Tuesday, May 1, 2007
Counterterrorism In Budapest
By Philipp Sigrist
“International terrorism is a growing problem in our world today. We need to learn how to fight it”- this was the slogan at the first conference of the International Anti Terrorism Association (I.A.A) that was held in the Art Palace of Budapest on the third of March 2006. Eight experts in the field held the six hours conference for the stated purpose of discussing terrorism and its various side effects.
International terrorism has become a growing concern in today’s world. It has attracted the attention of many different organizations and prompted the creation of many others, including the International Antiterrorist Association (I.A.A), which was formed in Hungary in June of 2006, which recently hosted a six-hour conference in Budapest. The eight speakers – which included a Hungarian army general and an Police expert on explosives - provided insights on the issues surrounding and giving birth to terrorism, and on the sophistication and reach achieved by today’s terrorists.
General Szabo was the first speaker to the podium. His speech concerned largely international security and its challenges. He pointed out various threats and how they can be solved.
First, he said, the dangers today are more complicated than before, specifying that in today’s world of globalization previous dangers are even more dangerous because of technological development. Local, National, and International problems, he said, are all connected with each other, and an increasing gap between rich and poor countries raises the danger of organized crime and terrorism in developing countries.
“International terrorism is so powerful,” said the general, “that it influences relations between nations. The sobering disadvantage of globalization is that it is easily abused, especially economically. After the fall of communism, criminal organizations grew rapidly throughout the eastern block. This resulted in Hungary becoming a drug transit country. Corruption often occurs in changing political systems. Populations grow older and pensions come under threat. Flooding and other natural catastrophes compound these difficulties. How can these problems be solved? First of all more information is needed. Organizations must function more efficiently and international problems will find international solutions. But most importantly we have to understand the way terrorists think, get to know their philosophies, structures, financial assets, as well as their goals. To understand the way they endanger can be treated like a science.”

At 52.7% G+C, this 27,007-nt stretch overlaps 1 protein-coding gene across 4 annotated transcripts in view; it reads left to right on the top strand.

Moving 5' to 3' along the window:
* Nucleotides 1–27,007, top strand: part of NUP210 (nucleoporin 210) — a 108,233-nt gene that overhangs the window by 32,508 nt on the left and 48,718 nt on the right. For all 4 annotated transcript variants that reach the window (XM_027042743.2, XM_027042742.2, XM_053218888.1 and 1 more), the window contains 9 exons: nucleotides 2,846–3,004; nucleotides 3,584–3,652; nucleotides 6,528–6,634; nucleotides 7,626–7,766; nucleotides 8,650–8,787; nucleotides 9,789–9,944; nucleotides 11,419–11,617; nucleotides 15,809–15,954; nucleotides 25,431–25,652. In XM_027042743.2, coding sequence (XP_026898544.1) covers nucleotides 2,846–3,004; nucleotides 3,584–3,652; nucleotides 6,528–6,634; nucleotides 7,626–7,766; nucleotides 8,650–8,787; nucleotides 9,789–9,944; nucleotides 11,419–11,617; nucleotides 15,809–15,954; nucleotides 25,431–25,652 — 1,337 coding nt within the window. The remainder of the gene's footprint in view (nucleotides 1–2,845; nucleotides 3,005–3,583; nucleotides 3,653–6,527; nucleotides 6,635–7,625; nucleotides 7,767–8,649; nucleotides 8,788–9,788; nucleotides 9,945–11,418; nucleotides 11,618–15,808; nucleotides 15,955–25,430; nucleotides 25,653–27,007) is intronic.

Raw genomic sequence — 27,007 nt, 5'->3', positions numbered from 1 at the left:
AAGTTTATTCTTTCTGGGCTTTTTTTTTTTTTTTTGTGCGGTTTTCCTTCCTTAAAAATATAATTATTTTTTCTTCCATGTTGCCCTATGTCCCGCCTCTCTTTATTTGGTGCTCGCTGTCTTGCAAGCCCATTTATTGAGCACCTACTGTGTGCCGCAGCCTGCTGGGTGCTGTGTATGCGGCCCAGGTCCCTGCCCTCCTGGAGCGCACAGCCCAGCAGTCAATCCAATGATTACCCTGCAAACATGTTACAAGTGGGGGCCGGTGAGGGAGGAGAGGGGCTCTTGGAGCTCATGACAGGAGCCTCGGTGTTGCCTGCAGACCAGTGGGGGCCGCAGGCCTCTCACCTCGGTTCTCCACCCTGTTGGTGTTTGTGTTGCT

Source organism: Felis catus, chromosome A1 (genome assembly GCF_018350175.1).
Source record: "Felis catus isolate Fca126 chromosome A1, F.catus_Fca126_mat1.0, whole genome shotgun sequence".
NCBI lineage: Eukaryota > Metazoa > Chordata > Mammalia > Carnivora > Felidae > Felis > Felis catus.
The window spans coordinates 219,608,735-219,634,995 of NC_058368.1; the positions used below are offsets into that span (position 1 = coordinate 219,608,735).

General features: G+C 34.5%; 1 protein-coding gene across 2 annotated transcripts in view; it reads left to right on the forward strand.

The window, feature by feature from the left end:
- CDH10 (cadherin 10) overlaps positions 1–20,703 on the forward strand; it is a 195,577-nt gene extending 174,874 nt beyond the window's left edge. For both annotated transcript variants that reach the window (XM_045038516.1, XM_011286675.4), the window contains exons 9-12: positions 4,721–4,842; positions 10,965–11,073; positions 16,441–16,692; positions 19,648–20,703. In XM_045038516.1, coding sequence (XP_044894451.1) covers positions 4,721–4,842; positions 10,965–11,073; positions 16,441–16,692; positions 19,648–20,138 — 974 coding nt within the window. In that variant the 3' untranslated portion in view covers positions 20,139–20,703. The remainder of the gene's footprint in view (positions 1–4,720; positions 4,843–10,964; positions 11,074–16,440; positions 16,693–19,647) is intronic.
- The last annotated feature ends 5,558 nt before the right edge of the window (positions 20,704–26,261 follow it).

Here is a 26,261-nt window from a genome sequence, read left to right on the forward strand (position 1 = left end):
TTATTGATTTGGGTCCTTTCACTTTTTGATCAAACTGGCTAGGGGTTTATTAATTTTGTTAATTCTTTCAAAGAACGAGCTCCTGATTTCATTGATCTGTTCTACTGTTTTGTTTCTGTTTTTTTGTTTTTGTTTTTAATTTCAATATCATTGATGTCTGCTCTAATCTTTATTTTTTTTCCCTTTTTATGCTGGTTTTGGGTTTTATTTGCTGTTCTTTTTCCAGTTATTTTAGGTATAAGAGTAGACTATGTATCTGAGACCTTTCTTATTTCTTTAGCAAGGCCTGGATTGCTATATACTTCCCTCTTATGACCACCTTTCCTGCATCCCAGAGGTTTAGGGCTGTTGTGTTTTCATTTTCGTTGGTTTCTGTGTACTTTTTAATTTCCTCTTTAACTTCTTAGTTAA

The general concluded by saying that any kind of problem can be easily challenged if it is tackled as early as possible. To this end, he advocated avoidance rather than confrontation, assuring his audience that the necessary counterterrorism organizations will be formed in the near future.
The second speaker emphasized attacks conducted with explosives. Unlike the general, he took the view that terrorism is an ongoing war, rather than a problem to be addressed and prevented.
The number of suicide bombers, he said, has grown dramatically in recent years. He specifically stated several places where attacks had been carried out and described the results of these attacks. One example he gave was a bomb attack in Tunisia specifically aimed at tourists in order to destabilize the country. Interestingly, attackers often manage to penetrate high security zones such as in Saudi-Arabia, Iraq and Israel, he said, adding that whatever security protection there is, attackers often manage to break through checkpoints and other barriers.
“The Madrid bombing showed that attacks have become very well organized,” he said, “The bombings did not only become more sophisticated but also more ruthless. During the Bezlan siege for example, terrorists did not stop from killing children. Terrorism is constantly evolving technologically, monetarily as well as in popularity. It began with simple bombs, but today terrorists can be in possession of dirty bombs such as chlorine or even nuclear waste bombs. But the biggest fear is that one day that terrorists might have access to a working nuclear bomb.”
A speaker from the police raised issues relating to crisis management in the case of an emergency. He used a recent local event as example, the October 6 riots in Budapest.
“Theoretically it seemed perfectly manageable and controllable,” he said “but in practice everything turned out to be completely different.”
Since the police did not have much experience with riot control, it had to learned through trail and error. An attack on Hungary can result in similar failures, he added, since police forces are not experienced enough for such tasks, as they have never happened before.
The final speaker, the head of the I.A.A Tamas Lax ended the conference by summing up the various speeches and made one final conclusive statement. “The international community can fight terrorism if the necessary institutions and agencies efficiently work together with their governments, but the responsibility also lies within each individual”.